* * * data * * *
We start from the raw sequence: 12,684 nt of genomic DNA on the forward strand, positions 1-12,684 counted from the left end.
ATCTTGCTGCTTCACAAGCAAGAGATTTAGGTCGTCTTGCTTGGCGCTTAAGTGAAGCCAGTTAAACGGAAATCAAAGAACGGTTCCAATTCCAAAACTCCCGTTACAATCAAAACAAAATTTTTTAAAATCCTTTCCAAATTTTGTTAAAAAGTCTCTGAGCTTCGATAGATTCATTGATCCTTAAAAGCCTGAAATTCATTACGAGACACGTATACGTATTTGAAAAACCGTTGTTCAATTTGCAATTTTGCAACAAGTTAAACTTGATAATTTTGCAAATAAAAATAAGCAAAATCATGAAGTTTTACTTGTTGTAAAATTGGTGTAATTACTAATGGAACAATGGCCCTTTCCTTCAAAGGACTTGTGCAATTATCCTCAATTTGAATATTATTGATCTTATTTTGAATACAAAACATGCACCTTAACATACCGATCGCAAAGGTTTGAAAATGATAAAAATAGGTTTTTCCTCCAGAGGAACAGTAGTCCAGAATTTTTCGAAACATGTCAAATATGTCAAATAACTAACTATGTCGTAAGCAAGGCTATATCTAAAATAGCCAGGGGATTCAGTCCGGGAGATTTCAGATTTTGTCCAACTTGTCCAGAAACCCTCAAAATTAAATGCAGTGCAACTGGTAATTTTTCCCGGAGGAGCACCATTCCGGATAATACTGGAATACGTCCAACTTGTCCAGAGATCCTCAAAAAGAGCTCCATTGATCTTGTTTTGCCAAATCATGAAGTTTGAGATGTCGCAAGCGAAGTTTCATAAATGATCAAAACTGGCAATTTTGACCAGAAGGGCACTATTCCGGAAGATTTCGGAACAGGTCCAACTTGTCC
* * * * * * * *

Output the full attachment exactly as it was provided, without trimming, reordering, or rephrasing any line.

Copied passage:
We start from the raw sequence: 12,684 nt of genomic DNA on the forward strand, positions 1-12,684 counted from the left end.
ATCTTGCTGCTTCACAAGCAAGAGATTTAGGTCGTCTTGCTTGGCGCTTAAGTGAAGCCAGTTAAACGGAAATCAAAGAACGGTTCCAATTCCAAAACTCCCGTTACAATCAAAACAAAATTTTTTAAAATCCTTTCCAAATTTTGTTAAAAAGTCTCTGAGCTTCGATAGATTCATTGATCCTTAAAAGCCTGAAATTCATTACGAGACACGTATACGTATTTGAAAAACCGTTGTTCAATTTGCAATTTTGCAACAAGTTAAACTTGATAATTTTGCAAATAAAAATAAGCAAAATCATGAAGTTTTACTTGTTGTAAAATTGGTGTAATTACTAATGGAACAATGGCCCTTTCCTTCAAAGGACTTGTGCAATTATCCTCAATTTGAATATTATTGATCTTATTTTGAATACAAAACATGCACCTTAACATACCGATCGCAAAGGTTTGAAAATGATAAAAATAGGTTTTTCCTCCAGAGGAACAGTAGTCCAGAATTTTTCGAAACATGTCAAATATGTCAAATAACTAACTATGTCGTAAGCAAGGCTATATCTAAAATAGCCAGGGGATTCAGTCCGGGAGATTTCAGATTTTGTCCAACTTGTCCAGAAACCCTCAAAATTAAATGCAGTGCAACTGGTAATTTTTCCCGGAGGAGCACCATTCCGGATAATACTGGAATACGTCCAACTTGTCCAGAGATCCTCAAAAAGAGCTCCATTGATCTTGTTTTGCCAAATCATGAAGTTTGAGATGTCGCAAGCGAAGTTTCATAAATGATCAAAACTGGCAATTTTGACCAGAAGGGCACTATTCCGGAAGATTTCGGAACAGGTCCAACTTGTCC